Festis

basket-weaving

Nunc facilis rubea texatur fiscina virga,
nunc torrete igni fruges, nunc frangite saxo.
quippe etima festis quaedam exercere diebus
fas et iura sinunt: rivos deducere nulla
relligio vetuit, segeti praetendere saepem,
insidias avibus moliri, incendere vepres,
balantumque gregem fluvio mersare salubri.
saepe oleo tardi costas agitator aselli
vilibus aut onerat pomis, lapidemque revertens
incusum aut atrae massam picis urbe reportat.
(Vergil, Georg. 1.266-275)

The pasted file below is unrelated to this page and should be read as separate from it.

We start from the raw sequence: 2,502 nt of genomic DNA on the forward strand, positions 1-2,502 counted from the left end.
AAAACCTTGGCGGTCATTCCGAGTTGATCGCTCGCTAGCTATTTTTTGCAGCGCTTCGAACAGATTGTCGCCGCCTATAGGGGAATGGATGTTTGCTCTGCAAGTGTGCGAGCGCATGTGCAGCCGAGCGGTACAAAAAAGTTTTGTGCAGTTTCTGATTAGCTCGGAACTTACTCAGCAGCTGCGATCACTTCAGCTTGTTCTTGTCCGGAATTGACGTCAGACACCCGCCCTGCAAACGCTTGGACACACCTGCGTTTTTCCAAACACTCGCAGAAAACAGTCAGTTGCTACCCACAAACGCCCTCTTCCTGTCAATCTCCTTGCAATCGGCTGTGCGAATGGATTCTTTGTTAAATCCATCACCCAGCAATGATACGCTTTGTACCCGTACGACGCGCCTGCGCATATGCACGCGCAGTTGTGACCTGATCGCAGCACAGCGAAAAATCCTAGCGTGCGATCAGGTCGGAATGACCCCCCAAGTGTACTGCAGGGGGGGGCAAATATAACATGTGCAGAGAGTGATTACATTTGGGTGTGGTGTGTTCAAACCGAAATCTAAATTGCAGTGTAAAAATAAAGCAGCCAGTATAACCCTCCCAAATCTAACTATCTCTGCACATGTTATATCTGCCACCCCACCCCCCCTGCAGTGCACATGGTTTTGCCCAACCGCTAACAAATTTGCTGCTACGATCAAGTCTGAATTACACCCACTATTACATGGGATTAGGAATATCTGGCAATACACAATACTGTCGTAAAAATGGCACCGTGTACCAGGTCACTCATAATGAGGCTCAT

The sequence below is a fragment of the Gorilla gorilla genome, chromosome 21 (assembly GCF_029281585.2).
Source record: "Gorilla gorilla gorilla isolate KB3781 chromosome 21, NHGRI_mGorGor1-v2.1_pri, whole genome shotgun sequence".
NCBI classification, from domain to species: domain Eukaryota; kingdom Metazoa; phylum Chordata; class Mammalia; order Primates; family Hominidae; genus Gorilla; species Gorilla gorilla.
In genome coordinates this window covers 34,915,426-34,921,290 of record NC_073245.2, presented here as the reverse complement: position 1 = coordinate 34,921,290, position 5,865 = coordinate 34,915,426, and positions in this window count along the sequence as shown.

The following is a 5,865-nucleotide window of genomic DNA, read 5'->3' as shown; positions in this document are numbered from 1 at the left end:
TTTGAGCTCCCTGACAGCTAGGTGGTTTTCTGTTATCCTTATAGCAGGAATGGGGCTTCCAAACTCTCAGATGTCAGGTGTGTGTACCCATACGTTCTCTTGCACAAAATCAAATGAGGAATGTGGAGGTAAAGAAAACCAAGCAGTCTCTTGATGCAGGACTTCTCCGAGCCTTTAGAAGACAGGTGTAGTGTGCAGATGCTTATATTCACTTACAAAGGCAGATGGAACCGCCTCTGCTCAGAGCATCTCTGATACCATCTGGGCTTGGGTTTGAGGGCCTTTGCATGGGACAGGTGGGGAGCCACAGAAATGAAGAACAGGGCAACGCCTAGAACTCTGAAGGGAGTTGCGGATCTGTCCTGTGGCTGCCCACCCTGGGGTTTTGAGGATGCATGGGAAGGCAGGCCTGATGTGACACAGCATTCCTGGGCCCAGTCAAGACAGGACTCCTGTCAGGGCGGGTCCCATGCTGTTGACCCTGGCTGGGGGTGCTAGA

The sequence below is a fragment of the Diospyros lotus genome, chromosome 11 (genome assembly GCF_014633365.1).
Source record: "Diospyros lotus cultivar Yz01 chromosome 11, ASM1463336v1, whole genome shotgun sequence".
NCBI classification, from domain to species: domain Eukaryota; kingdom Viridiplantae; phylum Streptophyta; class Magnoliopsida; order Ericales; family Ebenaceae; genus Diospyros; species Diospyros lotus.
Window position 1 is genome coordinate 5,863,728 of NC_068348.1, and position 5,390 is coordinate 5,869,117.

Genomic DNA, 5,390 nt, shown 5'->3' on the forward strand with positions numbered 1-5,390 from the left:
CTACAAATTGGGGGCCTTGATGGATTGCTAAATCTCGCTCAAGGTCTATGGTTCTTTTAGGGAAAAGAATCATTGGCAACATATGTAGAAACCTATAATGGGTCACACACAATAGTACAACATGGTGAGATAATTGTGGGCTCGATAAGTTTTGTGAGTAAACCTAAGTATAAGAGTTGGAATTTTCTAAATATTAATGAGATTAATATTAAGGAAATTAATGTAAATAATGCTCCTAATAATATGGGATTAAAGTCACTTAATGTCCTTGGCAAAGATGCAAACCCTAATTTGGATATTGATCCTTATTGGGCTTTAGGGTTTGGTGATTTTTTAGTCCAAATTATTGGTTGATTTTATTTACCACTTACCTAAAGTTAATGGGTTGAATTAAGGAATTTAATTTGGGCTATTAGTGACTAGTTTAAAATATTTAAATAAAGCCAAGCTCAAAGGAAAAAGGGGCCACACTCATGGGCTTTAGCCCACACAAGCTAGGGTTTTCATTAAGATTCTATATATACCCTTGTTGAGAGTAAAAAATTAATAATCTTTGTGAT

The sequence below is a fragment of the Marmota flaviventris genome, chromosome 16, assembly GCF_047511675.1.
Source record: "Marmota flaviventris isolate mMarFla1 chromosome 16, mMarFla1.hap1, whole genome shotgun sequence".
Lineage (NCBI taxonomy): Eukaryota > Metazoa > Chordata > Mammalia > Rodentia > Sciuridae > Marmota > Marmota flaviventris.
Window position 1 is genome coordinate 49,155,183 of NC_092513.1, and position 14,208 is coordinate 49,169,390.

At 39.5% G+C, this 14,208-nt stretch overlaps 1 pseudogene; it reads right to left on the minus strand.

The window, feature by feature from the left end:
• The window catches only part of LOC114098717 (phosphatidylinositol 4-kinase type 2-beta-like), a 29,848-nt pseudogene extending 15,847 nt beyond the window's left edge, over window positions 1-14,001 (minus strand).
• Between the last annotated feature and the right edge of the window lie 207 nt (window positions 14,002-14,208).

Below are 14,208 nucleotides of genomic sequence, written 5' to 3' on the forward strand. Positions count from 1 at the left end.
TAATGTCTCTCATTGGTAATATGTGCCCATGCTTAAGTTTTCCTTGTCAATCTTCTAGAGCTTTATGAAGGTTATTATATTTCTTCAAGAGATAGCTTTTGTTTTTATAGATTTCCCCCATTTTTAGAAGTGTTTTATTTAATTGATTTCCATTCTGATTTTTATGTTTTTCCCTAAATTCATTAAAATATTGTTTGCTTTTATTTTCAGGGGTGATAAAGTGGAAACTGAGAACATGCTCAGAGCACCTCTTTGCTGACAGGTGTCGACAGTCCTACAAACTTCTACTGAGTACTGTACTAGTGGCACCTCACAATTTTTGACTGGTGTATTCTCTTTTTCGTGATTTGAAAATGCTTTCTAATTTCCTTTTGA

Now, without trouble, weave small baskets of briar canes,
now parch grain over the fire, now grind it on a stone.
In fact, even on holy days, the laws of gods and men
permit some work. No piety forbids bringing down
irrigation water, fencing in crops with a hedge,
setting snares for birds, burning up tangles of briars,
and dipping a bleating flock in a health-promoting stream.
Often, a driver loads the sides of his slow jackass
with oil or abundant fruit and, on return from town,
brings back a chiseled millstone or a lump of black pitch.
(tr. Janet Lembke)

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